As the top management of Bosch thought long and hard about new strategic business fields, the field of commercial vehicle and off-road (CVO) was still no more than a promising idea. Market studies showed that it was more than that. In this segment, encompassing trucks and 4,000 hp construction machines, forklifts and harvesters, there is a potential for growth in the billions of euros in countries with increasingly strict environmental and safety regulations, as well as in emerging regions with cities whose populations are rapidly exceeding the one million mark.
To date, Bosch has not been able to tap the full potential of the market because of its organizational structure. Left to their own devices, most of the divisions struggled to offer CVO customers tailored solutions. At the beginning of this year, a stand-alone, effective unit was created for the commercial and off-road vehicle field.
The associates are not only focusing on major customers, but also paying attention to the entire spectrum of customers in the area, including small providers.
“We are not a division and are not comparable to any other known structure from the Mobility Solutions business sector,” says Johannes-Jörg Rüger, head of the organization. The new unit is rather a “sales organization with integrated system development” that closely cooperates with all the divisions.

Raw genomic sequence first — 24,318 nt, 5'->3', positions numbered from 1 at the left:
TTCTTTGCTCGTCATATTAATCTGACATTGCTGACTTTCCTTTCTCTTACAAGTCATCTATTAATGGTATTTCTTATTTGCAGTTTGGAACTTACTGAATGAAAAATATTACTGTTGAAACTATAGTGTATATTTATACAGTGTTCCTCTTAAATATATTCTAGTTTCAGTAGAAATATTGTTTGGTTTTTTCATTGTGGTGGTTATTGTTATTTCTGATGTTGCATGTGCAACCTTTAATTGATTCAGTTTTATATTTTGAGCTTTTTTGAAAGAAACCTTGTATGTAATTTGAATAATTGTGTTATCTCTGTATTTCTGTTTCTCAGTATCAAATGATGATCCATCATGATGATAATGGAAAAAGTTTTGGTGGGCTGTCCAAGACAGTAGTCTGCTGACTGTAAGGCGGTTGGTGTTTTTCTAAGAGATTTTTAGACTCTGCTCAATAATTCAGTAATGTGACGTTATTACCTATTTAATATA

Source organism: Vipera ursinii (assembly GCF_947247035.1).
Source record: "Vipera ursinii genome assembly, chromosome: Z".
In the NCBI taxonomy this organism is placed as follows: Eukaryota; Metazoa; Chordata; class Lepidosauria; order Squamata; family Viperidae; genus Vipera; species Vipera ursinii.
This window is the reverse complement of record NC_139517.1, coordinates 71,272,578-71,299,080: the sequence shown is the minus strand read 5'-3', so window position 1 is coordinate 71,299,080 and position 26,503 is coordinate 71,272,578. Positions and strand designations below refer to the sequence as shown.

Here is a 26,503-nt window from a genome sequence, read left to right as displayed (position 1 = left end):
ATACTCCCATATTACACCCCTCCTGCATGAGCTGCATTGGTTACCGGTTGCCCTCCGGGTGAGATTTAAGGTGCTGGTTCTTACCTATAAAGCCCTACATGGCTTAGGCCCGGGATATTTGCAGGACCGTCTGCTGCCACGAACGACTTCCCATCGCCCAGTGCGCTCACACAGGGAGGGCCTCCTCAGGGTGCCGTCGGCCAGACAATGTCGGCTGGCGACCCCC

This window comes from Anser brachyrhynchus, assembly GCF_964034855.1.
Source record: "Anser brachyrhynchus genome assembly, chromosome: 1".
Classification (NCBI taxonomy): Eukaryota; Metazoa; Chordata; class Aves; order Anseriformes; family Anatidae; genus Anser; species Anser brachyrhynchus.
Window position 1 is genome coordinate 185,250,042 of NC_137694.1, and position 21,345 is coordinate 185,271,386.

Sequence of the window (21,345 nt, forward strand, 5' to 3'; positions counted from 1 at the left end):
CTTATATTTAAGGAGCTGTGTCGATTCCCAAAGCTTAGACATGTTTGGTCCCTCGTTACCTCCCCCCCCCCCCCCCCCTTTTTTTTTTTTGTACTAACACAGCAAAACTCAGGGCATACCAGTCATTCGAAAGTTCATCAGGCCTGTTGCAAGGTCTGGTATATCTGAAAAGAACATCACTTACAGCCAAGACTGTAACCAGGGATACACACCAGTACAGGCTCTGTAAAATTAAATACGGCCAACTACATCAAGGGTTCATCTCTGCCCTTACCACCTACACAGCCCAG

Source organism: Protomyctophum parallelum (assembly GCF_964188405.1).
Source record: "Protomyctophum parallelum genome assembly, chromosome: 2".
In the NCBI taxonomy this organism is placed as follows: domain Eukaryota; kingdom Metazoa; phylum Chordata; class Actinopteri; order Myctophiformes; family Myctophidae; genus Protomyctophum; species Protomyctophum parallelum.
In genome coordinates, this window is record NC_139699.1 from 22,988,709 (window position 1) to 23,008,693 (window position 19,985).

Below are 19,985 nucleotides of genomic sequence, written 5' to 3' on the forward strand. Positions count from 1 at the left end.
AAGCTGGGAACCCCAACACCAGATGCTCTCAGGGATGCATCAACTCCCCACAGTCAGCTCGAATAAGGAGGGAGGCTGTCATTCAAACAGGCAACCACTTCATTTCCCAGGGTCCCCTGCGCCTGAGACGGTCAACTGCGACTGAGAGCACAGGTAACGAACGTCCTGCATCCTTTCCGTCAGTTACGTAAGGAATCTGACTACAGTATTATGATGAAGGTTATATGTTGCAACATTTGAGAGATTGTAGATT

Marketing Director Anton Beer sees the following advantages: As a cross-divisional organization, CVO can offer the customer “big-picture solutions.” “If the customer wants to increase their efficiency, we don’t just look at the injection system,” Beer explains. “We consider all the applications. That requires the support of multiple divisions,” such as replacing a rear-view mirror with a camera system and display.
A contact for every customer
It’s no longer enough to provide agricultural machine manufacturers with diesel injection systems – they also need color displays or sensors to assist drivers. That’s why there will be one specific contact person per Bosch customer in the future – for the whole Bosch product range. That’s already the case in the passenger car sector – manufacturers such as Daimler or VW have always had their own salespeople.
Nevertheless, CVO is not simply a sales organization; it is also active in system development. “This could include products in the passenger car sector, such as a stereo video camera tailored to suit the commercial vehicle market with the help of the other divisions. But it could also include our own products,” Beer says. In particular, the topics of networking and automated driving are promising areas for synergies with the passenger car sector, which could potentially spark significant sales growth.
In light of the lower quantities in the off-road business, this sector can occasionally appear to be less attractive at first glance than the passenger car business, Rüger notes. “However, our projects tend to run longer – so it’s worth taking a second look.”